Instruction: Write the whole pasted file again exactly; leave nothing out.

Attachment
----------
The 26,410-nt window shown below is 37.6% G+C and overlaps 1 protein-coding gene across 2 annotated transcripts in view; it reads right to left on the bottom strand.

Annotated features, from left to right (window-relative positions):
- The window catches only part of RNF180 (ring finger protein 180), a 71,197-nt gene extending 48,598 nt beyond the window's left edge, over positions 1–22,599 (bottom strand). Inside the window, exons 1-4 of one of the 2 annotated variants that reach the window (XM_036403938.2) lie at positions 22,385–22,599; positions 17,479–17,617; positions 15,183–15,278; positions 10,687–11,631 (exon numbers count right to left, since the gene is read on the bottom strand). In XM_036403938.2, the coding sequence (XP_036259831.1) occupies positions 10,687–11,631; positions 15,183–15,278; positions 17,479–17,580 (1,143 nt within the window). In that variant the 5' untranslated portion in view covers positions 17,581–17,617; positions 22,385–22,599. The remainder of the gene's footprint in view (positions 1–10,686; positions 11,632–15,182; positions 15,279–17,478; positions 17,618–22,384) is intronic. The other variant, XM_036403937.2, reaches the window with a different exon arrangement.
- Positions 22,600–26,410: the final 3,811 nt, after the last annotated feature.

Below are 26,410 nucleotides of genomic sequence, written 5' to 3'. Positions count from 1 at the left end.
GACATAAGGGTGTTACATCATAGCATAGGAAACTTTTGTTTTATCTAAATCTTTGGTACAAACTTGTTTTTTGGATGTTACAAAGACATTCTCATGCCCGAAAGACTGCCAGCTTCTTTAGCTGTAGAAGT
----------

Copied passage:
The 26,410-nt window shown below is 37.6% G+C and overlaps 1 protein-coding gene across 2 annotated transcripts in view; it reads right to left on the bottom strand.

Annotated features, from left to right (window-relative positions):
- The window catches only part of RNF180 (ring finger protein 180), a 71,197-nt gene extending 48,598 nt beyond the window's left edge, over positions 1–22,599 (bottom strand). Inside the window, exons 1-4 of one of the 2 annotated variants that reach the window (XM_036403938.2) lie at positions 22,385–22,599; positions 17,479–17,617; positions 15,183–15,278; positions 10,687–11,631 (exon numbers count right to left, since the gene is read on the bottom strand). In XM_036403938.2, the coding sequence (XP_036259831.1) occupies positions 10,687–11,631; positions 15,183–15,278; positions 17,479–17,580 (1,143 nt within the window). In that variant the 5' untranslated portion in view covers positions 17,581–17,617; positions 22,385–22,599. The remainder of the gene's footprint in view (positions 1–10,686; positions 11,632–15,182; positions 15,279–17,478; positions 17,618–22,384) is intronic. The other variant, XM_036403937.2, reaches the window with a different exon arrangement.
- Positions 22,600–26,410: the final 3,811 nt, after the last annotated feature.

Below are 26,410 nucleotides of genomic sequence, written 5' to 3'. Positions count from 1 at the left end.
GACATAAGGGTGTTACATCATAGCATAGGAAACTTTTGTTTTATCTAAATCTTTGGTACAAACTTGTTTTTTGGATGTTACAAAGACATTCTCATGCCCGAAAGACTGCCAGCTTCTTTAGCTGTAGAAGT